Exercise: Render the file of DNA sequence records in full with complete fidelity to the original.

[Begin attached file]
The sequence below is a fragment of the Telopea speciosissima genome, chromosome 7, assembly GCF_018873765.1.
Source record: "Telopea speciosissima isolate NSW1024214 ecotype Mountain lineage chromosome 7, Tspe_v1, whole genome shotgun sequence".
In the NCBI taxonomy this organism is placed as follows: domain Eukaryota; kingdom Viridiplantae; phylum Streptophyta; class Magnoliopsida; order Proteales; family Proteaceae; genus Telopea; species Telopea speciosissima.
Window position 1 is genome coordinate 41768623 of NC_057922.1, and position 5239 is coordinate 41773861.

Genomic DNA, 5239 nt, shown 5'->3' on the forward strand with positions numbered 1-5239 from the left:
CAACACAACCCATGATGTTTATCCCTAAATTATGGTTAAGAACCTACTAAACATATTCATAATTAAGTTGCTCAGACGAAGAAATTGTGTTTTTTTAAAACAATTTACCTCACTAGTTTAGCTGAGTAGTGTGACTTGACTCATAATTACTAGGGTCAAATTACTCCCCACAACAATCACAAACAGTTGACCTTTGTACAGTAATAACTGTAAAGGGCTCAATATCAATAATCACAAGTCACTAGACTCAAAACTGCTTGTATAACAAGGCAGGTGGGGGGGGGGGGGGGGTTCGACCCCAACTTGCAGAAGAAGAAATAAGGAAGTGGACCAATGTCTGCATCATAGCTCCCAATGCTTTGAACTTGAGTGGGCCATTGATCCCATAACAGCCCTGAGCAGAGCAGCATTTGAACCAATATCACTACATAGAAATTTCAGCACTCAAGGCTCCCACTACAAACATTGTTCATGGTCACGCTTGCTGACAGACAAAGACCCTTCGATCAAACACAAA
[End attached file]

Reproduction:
The sequence below is a fragment of the Telopea speciosissima genome, chromosome 7, assembly GCF_018873765.1.
Source record: "Telopea speciosissima isolate NSW1024214 ecotype Mountain lineage chromosome 7, Tspe_v1, whole genome shotgun sequence".
In the NCBI taxonomy this organism is placed as follows: domain Eukaryota; kingdom Viridiplantae; phylum Streptophyta; class Magnoliopsida; order Proteales; family Proteaceae; genus Telopea; species Telopea speciosissima.
Window position 1 is genome coordinate 41768623 of NC_057922.1, and position 5239 is coordinate 41773861.

Genomic DNA, 5239 nt, shown 5'->3' on the forward strand with positions numbered 1-5239 from the left:
CAACACAACCCATGATGTTTATCCCTAAATTATGGTTAAGAACCTACTAAACATATTCATAATTAAGTTGCTCAGACGAAGAAATTGTGTTTTTTTAAAACAATTTACCTCACTAGTTTAGCTGAGTAGTGTGACTTGACTCATAATTACTAGGGTCAAATTACTCCCCACAACAATCACAAACAGTTGACCTTTGTACAGTAATAACTGTAAAGGGCTCAATATCAATAATCACAAGTCACTAGACTCAAAACTGCTTGTATAACAAGGCAGGTGGGGGGGGGGGGGGGGTTCGACCCCAACTTGCAGAAGAAGAAATAAGGAAGTGGACCAATGTCTGCATCATAGCTCCCAATGCTTTGAACTTGAGTGGGCCATTGATCCCATAACAGCCCTGAGCAGAGCAGCATTTGAACCAATATCACTACATAGAAATTTCAGCACTCAAGGCTCCCACTACAAACATTGTTCATGGTCACGCTTGCTGACAGACAAAGACCCTTCGATCAAACACAAA